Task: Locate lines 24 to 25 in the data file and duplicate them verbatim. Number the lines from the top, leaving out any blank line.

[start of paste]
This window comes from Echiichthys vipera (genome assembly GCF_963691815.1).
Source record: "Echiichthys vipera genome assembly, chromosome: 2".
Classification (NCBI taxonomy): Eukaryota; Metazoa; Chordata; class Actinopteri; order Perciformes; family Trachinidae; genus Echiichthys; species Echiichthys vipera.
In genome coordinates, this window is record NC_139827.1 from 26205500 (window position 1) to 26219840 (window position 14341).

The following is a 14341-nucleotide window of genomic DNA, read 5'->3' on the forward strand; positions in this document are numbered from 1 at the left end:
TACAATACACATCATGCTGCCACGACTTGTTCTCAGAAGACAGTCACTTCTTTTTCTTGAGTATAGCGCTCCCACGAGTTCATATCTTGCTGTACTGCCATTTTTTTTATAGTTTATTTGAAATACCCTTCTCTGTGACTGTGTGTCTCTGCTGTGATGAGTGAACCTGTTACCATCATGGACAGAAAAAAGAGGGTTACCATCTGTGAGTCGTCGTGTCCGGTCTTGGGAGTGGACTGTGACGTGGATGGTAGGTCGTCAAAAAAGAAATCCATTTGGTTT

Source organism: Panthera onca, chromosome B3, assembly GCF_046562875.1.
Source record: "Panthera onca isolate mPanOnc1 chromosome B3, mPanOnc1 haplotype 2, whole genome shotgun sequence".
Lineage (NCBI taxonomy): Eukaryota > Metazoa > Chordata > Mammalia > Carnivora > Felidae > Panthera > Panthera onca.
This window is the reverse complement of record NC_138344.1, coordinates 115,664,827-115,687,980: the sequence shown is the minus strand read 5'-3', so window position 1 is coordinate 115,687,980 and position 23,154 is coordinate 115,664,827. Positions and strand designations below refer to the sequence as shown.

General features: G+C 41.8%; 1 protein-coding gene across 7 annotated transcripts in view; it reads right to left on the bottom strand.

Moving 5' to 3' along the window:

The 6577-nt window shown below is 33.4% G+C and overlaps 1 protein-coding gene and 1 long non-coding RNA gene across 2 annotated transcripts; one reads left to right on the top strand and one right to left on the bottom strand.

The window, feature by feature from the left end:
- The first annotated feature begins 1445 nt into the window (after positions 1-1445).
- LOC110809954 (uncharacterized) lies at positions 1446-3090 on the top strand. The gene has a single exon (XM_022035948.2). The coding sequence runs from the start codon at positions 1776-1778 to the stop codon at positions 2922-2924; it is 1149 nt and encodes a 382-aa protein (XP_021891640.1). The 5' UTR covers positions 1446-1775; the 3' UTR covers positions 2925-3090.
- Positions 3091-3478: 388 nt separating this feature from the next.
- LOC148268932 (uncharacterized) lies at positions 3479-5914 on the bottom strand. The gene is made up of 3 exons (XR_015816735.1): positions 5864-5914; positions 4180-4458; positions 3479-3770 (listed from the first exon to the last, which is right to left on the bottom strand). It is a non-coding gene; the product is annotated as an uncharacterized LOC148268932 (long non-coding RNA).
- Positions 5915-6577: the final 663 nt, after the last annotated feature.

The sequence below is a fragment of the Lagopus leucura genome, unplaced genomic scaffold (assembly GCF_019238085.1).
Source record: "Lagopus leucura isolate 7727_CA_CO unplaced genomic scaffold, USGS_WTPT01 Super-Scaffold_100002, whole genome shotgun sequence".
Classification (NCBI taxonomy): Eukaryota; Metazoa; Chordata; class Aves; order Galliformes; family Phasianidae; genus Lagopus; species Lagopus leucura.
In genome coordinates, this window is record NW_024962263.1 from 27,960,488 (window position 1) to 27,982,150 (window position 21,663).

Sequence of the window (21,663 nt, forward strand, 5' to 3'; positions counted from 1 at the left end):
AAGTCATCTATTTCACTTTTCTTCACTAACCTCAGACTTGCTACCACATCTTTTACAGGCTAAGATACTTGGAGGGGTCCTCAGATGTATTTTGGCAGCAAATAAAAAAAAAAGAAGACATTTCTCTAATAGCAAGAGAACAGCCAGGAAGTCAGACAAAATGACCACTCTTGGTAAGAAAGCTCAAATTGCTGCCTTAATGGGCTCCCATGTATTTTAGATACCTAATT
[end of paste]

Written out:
Sequence of the window (21,663 nt, forward strand, 5' to 3'; positions counted from 1 at the left end):
AAGTCATCTATTTCACTTTTCTTCACTAACCTCAGACTTGCTACCACATCTTTTACAGGCTAAGATACTTGGAGGGGTCCTCAGATGTATTTTGGCAGCAAATAAAAAAAAAAGAAGACATTTCTCTAATAGCAAGAGAACAGCCAGGAAGTCAGACAAAATGACCACTCTTGGTAAGAAAGCTCAAATTGCTGCCTTAATGGGCTCCCATGTATTTTAGATACCTAATT